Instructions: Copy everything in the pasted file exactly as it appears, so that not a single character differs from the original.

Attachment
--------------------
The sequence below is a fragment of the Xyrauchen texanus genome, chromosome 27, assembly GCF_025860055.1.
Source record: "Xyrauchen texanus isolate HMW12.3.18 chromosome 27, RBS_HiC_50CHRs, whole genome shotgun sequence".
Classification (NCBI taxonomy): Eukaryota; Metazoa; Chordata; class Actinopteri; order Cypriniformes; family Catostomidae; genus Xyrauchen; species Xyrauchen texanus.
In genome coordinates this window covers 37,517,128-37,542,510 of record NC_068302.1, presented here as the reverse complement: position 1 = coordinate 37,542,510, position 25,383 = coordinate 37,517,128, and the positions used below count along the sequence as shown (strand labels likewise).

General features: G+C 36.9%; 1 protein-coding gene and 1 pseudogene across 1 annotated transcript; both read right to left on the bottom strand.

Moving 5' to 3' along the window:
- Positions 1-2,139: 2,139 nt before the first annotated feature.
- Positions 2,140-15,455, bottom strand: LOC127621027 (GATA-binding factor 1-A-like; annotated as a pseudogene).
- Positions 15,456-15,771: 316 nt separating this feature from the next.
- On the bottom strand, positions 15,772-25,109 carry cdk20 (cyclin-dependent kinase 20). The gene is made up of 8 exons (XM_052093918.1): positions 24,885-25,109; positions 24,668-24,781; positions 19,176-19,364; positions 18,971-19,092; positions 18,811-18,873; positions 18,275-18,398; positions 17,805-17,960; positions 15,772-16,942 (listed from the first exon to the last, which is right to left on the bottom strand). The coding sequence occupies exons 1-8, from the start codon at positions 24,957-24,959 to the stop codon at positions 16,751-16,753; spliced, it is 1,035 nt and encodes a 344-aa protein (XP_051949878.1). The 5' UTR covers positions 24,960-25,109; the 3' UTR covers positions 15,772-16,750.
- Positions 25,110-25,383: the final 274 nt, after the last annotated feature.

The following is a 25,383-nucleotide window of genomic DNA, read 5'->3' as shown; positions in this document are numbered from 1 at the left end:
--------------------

The sequence below is a fragment of the Xyrauchen texanus genome, chromosome 27, assembly GCF_025860055.1.
Source record: "Xyrauchen texanus isolate HMW12.3.18 chromosome 27, RBS_HiC_50CHRs, whole genome shotgun sequence".
Classification (NCBI taxonomy): Eukaryota; Metazoa; Chordata; class Actinopteri; order Cypriniformes; family Catostomidae; genus Xyrauchen; species Xyrauchen texanus.
In genome coordinates this window covers 37,517,128-37,542,510 of record NC_068302.1, presented here as the reverse complement: position 1 = coordinate 37,542,510, position 25,383 = coordinate 37,517,128, and the positions used below count along the sequence as shown (strand labels likewise).

General features: G+C 36.9%; 1 protein-coding gene and 1 pseudogene across 1 annotated transcript; both read right to left on the bottom strand.

Moving 5' to 3' along the window:
- Positions 1-2,139: 2,139 nt before the first annotated feature.
- Positions 2,140-15,455, bottom strand: LOC127621027 (GATA-binding factor 1-A-like; annotated as a pseudogene).
- Positions 15,456-15,771: 316 nt separating this feature from the next.
- On the bottom strand, positions 15,772-25,109 carry cdk20 (cyclin-dependent kinase 20). The gene is made up of 8 exons (XM_052093918.1): positions 24,885-25,109; positions 24,668-24,781; positions 19,176-19,364; positions 18,971-19,092; positions 18,811-18,873; positions 18,275-18,398; positions 17,805-17,960; positions 15,772-16,942 (listed from the first exon to the last, which is right to left on the bottom strand). The coding sequence occupies exons 1-8, from the start codon at positions 24,957-24,959 to the stop codon at positions 16,751-16,753; spliced, it is 1,035 nt and encodes a 344-aa protein (XP_051949878.1). The 5' UTR covers positions 24,960-25,109; the 3' UTR covers positions 15,772-16,750.
- Positions 25,110-25,383: the final 274 nt, after the last annotated feature.

The following is a 25,383-nucleotide window of genomic DNA, read 5'->3' as shown; positions in this document are numbered from 1 at the left end: